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After a conviction, you can choose to appeal your case

| Feb 2, 2017 | Criminal Appeals |

A criminal conviction is damaging to your reputation. If you are convicted of a drug crime, it could mean that you never work as a doctor again, since you put patients and others at risk in the eyes of the law. If you don’t agree with your conviction, it is possible to seek an appeal. Your license could be at risk, so an appeal may be an option to pursue.

When does a court overturn a conviction?

In most cases, a court will only overturn a conviction if the court did something that affected the outcome. For example, if evidence was introduced that was supposed to be sealed, your attorney could argue that there was a mistrial and ask for the conviction to be reversed. A coerced confession is another example of something that could lead to your case being overturned.

What happens if an appellate court overturns a conviction?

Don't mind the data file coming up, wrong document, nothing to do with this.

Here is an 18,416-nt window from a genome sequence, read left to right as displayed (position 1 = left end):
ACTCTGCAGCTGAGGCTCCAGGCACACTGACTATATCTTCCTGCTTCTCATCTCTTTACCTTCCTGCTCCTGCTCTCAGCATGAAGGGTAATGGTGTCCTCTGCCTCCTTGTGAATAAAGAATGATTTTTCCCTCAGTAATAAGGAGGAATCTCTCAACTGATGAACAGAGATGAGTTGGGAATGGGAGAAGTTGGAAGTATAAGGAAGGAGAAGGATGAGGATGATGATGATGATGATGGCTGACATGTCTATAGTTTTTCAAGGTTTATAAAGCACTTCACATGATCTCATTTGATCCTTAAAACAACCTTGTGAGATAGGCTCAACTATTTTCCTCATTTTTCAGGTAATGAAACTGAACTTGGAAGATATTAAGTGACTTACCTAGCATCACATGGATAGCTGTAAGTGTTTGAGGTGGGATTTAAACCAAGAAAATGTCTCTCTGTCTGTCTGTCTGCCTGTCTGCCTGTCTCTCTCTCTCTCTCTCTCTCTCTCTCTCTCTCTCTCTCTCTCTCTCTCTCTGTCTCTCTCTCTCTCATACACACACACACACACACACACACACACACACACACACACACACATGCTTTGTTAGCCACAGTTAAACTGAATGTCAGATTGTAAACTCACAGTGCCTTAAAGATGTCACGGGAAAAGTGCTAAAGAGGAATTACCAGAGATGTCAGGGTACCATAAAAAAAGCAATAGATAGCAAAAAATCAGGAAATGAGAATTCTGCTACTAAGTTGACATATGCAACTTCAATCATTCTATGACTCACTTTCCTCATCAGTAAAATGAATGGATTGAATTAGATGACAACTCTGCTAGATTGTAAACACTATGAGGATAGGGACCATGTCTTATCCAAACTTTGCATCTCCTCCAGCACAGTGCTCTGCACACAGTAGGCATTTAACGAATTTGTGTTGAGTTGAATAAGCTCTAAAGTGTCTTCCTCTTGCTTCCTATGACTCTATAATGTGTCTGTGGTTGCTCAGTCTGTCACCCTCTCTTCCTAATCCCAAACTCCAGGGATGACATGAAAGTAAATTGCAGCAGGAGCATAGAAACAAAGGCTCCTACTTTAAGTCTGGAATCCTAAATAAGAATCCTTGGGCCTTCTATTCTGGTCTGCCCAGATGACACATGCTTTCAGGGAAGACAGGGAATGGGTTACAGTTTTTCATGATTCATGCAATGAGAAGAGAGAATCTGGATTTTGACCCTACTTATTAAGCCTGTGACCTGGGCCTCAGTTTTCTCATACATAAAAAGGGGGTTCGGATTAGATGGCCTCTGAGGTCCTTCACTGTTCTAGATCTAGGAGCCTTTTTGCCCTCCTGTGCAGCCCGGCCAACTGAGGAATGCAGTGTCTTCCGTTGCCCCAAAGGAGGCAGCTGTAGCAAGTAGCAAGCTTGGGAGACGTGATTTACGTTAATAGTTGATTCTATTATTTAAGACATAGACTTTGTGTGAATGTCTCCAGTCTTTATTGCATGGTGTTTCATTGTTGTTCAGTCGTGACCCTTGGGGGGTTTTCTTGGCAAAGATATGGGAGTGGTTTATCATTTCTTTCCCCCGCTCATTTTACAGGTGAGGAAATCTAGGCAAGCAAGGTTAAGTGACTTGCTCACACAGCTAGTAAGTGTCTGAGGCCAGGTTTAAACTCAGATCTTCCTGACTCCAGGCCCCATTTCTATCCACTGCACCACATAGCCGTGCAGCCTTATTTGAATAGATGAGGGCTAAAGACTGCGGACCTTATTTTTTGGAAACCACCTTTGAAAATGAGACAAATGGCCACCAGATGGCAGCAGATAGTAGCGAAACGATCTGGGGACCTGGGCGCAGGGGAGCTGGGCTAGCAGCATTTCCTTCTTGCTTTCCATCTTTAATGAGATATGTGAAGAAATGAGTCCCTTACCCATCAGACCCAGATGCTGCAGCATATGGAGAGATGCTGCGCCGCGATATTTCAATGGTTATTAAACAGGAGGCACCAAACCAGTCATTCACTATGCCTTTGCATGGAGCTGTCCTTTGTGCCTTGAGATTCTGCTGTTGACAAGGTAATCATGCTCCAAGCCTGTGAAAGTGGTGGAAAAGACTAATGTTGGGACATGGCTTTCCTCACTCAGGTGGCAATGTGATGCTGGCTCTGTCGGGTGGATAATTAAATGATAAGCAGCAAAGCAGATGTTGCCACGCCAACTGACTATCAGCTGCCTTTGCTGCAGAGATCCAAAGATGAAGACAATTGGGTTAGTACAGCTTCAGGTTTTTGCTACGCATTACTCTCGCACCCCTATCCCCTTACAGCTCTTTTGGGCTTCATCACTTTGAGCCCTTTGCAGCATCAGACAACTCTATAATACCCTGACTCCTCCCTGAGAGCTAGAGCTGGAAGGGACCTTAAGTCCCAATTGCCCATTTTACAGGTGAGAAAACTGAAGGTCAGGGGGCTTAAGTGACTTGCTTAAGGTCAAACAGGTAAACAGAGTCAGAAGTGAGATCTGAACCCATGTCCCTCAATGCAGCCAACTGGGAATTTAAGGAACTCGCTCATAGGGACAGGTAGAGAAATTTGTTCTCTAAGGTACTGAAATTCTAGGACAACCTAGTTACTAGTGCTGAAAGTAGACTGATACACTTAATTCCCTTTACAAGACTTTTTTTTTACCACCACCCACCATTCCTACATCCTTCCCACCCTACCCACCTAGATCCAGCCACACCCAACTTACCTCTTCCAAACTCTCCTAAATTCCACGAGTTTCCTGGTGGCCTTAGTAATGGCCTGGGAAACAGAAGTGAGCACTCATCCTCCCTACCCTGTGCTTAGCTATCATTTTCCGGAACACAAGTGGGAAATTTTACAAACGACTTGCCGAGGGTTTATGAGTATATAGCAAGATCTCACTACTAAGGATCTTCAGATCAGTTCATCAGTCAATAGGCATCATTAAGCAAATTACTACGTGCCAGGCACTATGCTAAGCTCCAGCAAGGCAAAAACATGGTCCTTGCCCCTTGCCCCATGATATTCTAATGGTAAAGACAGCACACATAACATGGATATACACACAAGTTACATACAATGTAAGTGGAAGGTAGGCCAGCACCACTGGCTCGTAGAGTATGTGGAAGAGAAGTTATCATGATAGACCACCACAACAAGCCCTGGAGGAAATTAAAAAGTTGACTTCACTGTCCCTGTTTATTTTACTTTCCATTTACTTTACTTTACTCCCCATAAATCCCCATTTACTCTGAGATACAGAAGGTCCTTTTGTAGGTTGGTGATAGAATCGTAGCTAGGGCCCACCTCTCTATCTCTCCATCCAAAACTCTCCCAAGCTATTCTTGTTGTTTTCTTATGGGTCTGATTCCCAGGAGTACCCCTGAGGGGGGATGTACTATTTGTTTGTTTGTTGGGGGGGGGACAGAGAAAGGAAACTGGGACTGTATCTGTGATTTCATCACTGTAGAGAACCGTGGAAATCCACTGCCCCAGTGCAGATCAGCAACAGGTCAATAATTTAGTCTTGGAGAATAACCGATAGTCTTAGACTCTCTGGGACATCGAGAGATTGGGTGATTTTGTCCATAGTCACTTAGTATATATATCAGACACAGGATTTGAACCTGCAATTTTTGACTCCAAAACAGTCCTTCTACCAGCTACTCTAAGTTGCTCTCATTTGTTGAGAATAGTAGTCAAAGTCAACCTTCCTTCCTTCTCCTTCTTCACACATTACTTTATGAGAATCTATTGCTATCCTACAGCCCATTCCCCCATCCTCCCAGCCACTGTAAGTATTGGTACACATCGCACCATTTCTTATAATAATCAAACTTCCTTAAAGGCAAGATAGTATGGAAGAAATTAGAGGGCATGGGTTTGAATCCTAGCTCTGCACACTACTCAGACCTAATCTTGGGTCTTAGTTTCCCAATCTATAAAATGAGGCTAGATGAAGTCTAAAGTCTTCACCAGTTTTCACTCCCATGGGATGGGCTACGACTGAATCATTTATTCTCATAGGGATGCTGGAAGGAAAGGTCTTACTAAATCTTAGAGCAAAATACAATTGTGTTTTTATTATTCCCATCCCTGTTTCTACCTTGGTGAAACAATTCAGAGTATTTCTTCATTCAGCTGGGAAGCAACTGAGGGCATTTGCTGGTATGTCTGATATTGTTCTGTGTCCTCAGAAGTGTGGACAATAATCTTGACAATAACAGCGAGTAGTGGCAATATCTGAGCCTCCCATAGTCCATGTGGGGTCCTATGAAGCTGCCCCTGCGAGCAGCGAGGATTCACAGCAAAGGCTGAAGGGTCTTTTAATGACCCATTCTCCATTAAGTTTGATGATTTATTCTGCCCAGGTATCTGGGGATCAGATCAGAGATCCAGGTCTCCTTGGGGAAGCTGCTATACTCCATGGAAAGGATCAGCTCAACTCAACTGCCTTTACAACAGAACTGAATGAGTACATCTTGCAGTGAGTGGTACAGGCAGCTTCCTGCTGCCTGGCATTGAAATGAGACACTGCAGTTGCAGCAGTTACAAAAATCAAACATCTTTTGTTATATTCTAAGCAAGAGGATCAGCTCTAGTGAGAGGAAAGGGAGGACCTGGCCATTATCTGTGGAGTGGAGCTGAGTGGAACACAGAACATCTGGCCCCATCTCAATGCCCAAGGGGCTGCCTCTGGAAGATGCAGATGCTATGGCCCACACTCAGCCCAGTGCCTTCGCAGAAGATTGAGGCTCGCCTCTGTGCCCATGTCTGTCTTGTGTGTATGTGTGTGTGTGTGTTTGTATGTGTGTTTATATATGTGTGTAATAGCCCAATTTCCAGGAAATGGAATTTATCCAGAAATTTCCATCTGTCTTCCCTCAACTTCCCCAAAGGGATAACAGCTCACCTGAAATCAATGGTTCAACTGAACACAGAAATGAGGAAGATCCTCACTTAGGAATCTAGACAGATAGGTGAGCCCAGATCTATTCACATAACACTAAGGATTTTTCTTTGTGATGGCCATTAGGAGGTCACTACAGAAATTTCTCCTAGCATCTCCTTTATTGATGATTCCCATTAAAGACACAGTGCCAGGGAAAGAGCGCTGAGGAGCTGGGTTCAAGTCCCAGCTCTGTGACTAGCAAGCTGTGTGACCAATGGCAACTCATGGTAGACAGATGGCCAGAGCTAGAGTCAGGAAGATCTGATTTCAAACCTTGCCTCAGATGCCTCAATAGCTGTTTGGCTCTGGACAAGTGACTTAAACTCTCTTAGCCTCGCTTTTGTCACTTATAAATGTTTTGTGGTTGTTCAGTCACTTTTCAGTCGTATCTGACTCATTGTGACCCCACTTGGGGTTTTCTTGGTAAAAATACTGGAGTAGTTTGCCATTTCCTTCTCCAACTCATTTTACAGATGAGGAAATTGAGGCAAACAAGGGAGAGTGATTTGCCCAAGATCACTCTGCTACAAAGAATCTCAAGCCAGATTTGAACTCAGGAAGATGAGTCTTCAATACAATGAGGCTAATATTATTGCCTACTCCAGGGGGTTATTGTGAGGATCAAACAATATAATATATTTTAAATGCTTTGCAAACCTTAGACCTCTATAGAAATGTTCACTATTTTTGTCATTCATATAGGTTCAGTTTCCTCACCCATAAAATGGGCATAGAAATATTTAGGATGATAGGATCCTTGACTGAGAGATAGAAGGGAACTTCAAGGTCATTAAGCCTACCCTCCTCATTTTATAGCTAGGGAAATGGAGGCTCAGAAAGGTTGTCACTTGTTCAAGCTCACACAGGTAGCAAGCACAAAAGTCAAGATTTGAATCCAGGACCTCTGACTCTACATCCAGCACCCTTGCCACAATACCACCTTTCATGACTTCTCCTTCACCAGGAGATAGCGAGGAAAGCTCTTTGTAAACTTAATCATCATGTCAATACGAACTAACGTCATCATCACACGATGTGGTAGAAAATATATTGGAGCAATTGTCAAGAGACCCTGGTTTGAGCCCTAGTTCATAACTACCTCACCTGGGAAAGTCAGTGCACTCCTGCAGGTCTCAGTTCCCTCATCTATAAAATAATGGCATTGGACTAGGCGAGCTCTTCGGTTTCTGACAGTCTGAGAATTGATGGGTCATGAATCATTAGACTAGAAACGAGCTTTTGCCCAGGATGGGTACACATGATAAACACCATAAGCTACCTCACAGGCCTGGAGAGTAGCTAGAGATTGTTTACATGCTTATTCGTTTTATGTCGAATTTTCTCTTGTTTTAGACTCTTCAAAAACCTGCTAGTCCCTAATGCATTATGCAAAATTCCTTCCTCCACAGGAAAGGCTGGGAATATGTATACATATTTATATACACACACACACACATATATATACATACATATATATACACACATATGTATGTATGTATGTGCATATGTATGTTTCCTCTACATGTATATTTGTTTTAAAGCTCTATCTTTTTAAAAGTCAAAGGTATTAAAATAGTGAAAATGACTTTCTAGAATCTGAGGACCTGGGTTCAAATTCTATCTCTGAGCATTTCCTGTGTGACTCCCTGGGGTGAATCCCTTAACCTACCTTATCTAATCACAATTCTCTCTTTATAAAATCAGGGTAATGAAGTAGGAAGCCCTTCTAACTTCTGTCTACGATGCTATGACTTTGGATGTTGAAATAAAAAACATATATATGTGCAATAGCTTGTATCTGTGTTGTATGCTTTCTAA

It’s likely that you will need to go to trial again to have the case retried. Even if you have a successful appeal, it doesn’t guarantee that you won’t be convicted the second time. Criminal appeals that are filed because of misused evidence, for instance, may still be retried. You remain guilty if the prosecution can convince the jury of your guilt, even without the evidence used in the first trial.

Appealing your case can help you get a retrial. In a retrial, you and your attorney can work together to find a defense that can help you have the case dismissed, prove your innocence or convince the court to give you a lighter sentence.


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